Edinburgh Fringe 2018
“We’re Not There” is the repeated refrain used by Colombian artist Miguel Hernando Torres Umba in the guise of a flashy, sequinned game show host to justify why we don’t need to care about the environmental damage, social impact and disgusting profits going to the most unscrupulous of people from the cocaine industry. Of course, that’s just Stardust’s ironic representation of a view held by many drug-taking weekend warriors. Umba cares very much in fact, and he thinks we should too.
The cocoa plant has long been considered sacred by indigenous cultures in South America. Through a long and convoluted history which encompasses colonisation, scientific discoveries and corruption, it has been used as a cure-all wonder drug for physical maladies, a psychiatric medication, an ingredient in the soft drink Coca Cola and finally a popular party drug, earning itself the dubious title “the plant that kills”. Sound like a boring history lesson? Blackboard theatre employs just about every element of live performance available to them, from direct address to movement to video projection to audience participation, to make sure this hour-long theatrical Ted Talk is anything but boring.
Umba is used to being tainted by the commonly held stereotype, perpetuated by Trump’s rambling descriptions of “bad hombres” and Netflix’s glamorisation of certain historical figures in the show Narcos, that everybody from South America is involved in the drug trade. Particularly the idea that all Colombians deal in cocaine. He’s repeatedly stopped at airports whilst travelling on a Colombian passport. He wears the stigma like a mark on his hand. Umba says it’s true that growing up in Colombia, you can’t avoid knowing about the drug and the industry that surrounds it. But, he tells us, despite this he’s never tried cocaine.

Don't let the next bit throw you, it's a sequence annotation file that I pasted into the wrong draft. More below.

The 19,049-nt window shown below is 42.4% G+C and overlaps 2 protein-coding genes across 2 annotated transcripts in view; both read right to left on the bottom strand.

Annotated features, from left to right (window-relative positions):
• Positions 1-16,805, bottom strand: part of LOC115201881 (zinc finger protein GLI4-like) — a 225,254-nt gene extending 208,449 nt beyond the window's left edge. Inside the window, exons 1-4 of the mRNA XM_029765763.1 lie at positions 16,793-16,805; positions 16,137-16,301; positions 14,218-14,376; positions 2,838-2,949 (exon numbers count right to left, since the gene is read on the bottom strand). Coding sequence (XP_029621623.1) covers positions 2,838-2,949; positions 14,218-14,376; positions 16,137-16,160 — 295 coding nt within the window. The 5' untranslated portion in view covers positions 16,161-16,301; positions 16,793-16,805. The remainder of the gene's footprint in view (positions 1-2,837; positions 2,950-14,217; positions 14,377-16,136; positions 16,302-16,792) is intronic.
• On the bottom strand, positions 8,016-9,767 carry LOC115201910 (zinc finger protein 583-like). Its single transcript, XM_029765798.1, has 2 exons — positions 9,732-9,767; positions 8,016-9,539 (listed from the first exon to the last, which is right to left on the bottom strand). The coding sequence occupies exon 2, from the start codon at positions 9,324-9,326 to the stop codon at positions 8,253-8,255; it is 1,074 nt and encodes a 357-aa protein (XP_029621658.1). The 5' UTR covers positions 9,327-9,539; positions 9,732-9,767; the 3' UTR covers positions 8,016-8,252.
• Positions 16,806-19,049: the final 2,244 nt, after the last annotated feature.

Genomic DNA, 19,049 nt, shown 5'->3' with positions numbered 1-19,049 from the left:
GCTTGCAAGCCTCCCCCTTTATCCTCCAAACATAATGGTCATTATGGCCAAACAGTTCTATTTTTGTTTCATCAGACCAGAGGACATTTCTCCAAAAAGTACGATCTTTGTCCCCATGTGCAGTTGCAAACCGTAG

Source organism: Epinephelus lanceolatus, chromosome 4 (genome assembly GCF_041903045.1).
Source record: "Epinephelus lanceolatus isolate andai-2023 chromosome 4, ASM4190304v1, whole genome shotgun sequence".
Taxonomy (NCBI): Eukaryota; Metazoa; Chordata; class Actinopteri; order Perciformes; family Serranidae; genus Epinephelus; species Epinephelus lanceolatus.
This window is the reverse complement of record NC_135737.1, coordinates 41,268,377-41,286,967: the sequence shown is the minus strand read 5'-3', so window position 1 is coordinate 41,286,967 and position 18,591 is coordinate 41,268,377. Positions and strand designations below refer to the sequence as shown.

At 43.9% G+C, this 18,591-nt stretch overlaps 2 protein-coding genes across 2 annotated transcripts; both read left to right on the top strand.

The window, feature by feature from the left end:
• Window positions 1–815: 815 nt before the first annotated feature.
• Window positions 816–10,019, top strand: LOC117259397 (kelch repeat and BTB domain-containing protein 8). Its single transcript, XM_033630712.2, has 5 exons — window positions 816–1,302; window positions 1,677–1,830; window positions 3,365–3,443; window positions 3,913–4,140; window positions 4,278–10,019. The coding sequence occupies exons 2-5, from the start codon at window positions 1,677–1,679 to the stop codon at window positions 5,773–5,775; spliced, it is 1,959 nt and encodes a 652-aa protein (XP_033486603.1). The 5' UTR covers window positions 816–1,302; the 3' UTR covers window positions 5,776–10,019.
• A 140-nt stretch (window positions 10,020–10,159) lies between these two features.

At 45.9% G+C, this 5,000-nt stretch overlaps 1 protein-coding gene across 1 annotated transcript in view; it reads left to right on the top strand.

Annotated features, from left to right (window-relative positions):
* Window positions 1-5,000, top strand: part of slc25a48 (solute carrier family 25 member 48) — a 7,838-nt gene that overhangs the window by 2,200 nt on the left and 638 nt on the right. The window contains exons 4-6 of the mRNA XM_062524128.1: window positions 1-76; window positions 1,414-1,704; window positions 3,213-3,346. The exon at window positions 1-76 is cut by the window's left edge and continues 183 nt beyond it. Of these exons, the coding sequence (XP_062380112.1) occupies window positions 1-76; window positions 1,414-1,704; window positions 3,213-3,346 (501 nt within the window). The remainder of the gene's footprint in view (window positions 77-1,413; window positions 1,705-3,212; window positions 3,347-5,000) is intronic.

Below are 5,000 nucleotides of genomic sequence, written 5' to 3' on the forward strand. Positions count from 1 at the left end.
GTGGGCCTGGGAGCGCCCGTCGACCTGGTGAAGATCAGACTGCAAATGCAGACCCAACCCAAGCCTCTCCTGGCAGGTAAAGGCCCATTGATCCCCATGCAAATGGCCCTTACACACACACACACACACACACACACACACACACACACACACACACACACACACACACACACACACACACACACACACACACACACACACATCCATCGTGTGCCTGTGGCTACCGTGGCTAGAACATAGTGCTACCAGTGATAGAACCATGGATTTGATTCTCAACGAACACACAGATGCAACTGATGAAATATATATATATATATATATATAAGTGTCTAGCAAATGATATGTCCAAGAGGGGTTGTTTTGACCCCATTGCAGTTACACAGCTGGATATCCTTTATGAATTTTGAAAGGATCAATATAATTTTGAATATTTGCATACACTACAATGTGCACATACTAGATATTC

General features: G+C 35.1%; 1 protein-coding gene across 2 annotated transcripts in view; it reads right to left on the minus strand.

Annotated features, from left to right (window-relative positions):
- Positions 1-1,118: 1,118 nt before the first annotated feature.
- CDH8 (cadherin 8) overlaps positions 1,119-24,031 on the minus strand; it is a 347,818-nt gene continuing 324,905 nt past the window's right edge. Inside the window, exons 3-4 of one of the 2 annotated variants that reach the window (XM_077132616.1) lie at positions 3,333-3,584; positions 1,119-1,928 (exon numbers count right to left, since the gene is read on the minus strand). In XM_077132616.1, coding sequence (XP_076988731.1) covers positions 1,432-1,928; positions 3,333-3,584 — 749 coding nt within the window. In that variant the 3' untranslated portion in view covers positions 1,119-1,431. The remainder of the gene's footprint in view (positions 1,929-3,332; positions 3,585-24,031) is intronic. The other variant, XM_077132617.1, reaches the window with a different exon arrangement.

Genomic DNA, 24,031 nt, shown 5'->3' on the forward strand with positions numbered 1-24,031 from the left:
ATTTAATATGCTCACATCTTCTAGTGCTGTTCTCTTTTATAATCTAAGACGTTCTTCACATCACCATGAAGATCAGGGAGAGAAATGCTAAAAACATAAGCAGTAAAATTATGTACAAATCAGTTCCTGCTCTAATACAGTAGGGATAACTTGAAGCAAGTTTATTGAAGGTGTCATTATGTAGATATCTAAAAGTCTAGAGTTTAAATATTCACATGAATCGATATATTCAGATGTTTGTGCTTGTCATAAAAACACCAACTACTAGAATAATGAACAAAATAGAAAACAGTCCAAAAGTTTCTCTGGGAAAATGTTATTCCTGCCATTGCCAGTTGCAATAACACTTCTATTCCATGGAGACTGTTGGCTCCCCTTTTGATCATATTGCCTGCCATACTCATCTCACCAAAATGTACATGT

Umba is a charming presence, speaking directly to the audience with a frankness that makes you feel like he is telling this story for the first time. The only sections which can feel constructed are the frankly unnecessary exchanges with his technician. The writer has left boxes which now sit with selected audience members, we’re told, and in order to keep the show fresh, Umbra doesn’t know what is inside. When instructed by the appearance of their box number on a projected screen, the audience members will come on stage and read out what is written in their boxes.
This structure keeps the pace and tension up, as the projected demands for the next box interject to keep us moving even if they appear to interrupt Umba’s story – the voice of the invisible writer keeping us on track. The tale is accompanied by gorgeous video projections, some of the best I’ve seen on the Fringe outside the accessible theatre sector where creative video projections are regularly used as a narrative device and aesthetic choice as well as for access for deaf or hard of hearing audience members. In this instance, they don’t provide access but they beautifully enhance the storytelling – simple hand drawn animation by Diana Garcia during descriptions of indigenous culture and shockingly colourful collages of images and newspaper headlines as we hear the dirty details of the cocaine trade.
Sections of skilfully and emotionally performed dance are peppered throughout, at times conveying as much, if not more, than the spoken dialogue. Umba knows when to keep the energy high – bordering on manic -such as during the aforementioned game show “Plato o Plomo” where an audience member becomes a drug kingpin, and when to bring it down to a gentler, calmer level when he reads a letter from a friend who grew up on a cocoa farm. And his righteous anger when he finally does let loose his frustrations is a thing to behold.
Stardust is great fun to watch, as evidenced by the particularly boisterous audience member who repeatedly and rather vocally offered their support for the idea of taking cocaine throughout the first half of the show. But it also leaves us questioning our own complicity in a business that makes billions for certain individuals but leaves a trail of fear, death, environmental destruction and political corruption in its wake. The show’s ending may walk a fine line between open, emotional vulnerability and slight cheesiness, and depending on where you’re seated the sight lines might make it a challenge to see certain parts, but this show is so excellent and important and Umba so sincere in his message that those things aren’t important. What the show is trying to say is.